The Competititon and Markets Authority says it’s to look into reviews on Google and Amazon, and see whether the online giants may have broken consumer law by taking insufficient action to protect users against the misleading content.
In March this year the consumer body Which? reported that a London estate agency - which it declined to name - had used a fake review service set up by the consumer body itself a bid to assess the scale of the problem.
Fake reviews set up by Which? - sold online and claiming to come from a reviewer called Catherine - were bought and used by the London estate agency as well as by some 15 other businesses ranging from a bakery to a massage parlour.
Now the CMA’s latest probe will consider whether Amazon and Google have been doing enough to detect fake and misleading reviews or suspicious patterns of behaviour.
For example, where the same users have reviewed the same range of products or businesses at similar times to each other and there is no connection between those products or businesses – or where the review suggests that the reviewer has received a payment or other incentive to write a positive review.
The CMA will also investigate and, where necessary, remove fake and misleading reviews from their platforms, and impose sanctions on the online platforms.
The authority says fake and misleading reviews have the potential to impact on businesses’ star ratings and how prominently companies and products are displayed to consumers, changing their shopping experience.
In recent years there have been many controversies about allegedly misleading or completely false reviews concerning estate agents.
In 2019 Emoov - under the ownership of PropTech firm Mashroom - removed reviews and endorsements from its website that actually related to the agency when it was owned by another company.
In the same year the Scott Bainbridge Residential Sales and Lettings agency in the Lake District Sid it had been the victim of several negative testimonials posted on Google by people which the firm had no record of dealing with.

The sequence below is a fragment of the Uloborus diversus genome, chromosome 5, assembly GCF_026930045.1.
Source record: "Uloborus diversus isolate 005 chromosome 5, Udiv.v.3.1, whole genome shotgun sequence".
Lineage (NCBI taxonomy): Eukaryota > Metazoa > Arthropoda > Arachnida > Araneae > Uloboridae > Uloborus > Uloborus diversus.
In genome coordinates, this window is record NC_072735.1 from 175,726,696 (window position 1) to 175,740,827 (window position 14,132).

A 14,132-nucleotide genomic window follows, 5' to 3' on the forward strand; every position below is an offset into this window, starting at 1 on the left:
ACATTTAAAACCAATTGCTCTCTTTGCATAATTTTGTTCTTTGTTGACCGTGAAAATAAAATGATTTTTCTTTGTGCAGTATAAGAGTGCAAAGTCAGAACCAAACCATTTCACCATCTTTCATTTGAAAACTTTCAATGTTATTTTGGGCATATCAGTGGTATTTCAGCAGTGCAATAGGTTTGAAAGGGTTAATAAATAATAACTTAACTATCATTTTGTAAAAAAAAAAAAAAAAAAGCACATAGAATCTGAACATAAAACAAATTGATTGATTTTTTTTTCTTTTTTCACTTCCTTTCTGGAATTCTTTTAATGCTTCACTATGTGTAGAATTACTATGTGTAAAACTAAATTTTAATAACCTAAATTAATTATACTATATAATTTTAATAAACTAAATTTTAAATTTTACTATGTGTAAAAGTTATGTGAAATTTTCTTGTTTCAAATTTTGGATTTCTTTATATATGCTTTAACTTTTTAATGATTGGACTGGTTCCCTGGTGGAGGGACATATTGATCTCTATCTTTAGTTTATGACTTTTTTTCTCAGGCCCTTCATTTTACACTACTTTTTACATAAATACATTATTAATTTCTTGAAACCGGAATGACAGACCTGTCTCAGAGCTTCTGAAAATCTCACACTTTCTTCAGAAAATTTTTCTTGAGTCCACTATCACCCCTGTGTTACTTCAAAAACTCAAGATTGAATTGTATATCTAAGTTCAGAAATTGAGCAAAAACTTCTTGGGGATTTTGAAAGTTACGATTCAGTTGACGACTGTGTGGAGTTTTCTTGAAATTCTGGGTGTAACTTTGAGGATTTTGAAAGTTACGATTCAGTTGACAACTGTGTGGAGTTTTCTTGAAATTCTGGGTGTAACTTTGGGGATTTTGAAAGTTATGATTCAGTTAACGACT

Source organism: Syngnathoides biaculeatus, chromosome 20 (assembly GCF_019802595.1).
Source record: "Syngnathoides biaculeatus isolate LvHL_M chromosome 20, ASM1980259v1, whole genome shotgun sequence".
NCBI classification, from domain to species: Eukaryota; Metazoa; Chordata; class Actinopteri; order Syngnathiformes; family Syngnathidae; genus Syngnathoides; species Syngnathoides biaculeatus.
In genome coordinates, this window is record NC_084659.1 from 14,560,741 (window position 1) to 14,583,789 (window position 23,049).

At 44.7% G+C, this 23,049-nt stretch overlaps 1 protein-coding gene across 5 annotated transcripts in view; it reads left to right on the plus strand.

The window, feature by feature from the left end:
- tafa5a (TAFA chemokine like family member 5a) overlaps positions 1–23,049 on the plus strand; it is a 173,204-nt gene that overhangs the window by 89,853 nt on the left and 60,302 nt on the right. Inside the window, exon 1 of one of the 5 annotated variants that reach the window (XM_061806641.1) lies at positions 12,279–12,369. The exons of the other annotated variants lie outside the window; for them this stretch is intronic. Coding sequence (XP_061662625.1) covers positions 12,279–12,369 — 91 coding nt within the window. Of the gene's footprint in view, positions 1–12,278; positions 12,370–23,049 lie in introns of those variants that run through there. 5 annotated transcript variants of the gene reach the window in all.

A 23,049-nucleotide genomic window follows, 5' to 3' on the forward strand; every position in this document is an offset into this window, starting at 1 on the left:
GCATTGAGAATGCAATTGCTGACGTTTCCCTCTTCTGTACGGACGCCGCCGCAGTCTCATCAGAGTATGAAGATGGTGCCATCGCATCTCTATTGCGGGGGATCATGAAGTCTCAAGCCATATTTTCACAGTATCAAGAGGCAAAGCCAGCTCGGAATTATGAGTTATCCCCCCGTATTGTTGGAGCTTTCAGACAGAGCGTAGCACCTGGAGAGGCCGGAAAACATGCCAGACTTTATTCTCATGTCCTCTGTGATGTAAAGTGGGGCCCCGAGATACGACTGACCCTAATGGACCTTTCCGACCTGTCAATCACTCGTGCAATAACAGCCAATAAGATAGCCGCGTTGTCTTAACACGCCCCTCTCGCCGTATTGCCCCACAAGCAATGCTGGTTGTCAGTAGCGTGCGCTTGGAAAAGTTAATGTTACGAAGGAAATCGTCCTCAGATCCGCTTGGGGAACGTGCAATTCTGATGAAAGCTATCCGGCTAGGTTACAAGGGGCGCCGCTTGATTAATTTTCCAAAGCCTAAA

And again in 2019 an agency in London was reported to the Advertising Standards Authority after a series of favourable Google reviews, which the complainant alleged had been paid for. At the time an ASA spokesperson said: “The advertiser confirmed that they have removed the reviews and in future will be monitoring their reviews.”
Meanwhile for several years there have been numerous allegations and counter-allegations about the accuracy of reviews about Purplebricks.
Referring to the probe announced at the weekend, Competition and Markets Authority chief executive Andrea Coscelli says: “Our worry is that millions of online shoppers could be misled by reading fake reviews and then spending their money based on those recommendations.
“Equally, it’s simply not fair if some businesses can fake 5-star reviews to give their products or services the most prominence, while law-abiding businesses lose out.
“We are investigating concerns that Amazon and Google have not been doing enough to prevent or remove fake reviews to protect customers and honest businesses. It’s important that these tech platforms take responsibility and we stand ready to take action if we find that they are not doing enough.
“If, after investigating, the CMA considers the firms have broken consumer protection law, it can take enforcement action. This could include securing formal commitments from the firms to change the way they deal with fake reviews or escalating to court action if needed.
“However, the CMA has not reached a view on whether Amazon and Google have broken the law at this stage.”
The CMA’s investigation into fake reviews is part of a broader programme to establishing a new pro-competition regulatory regime for digital markets.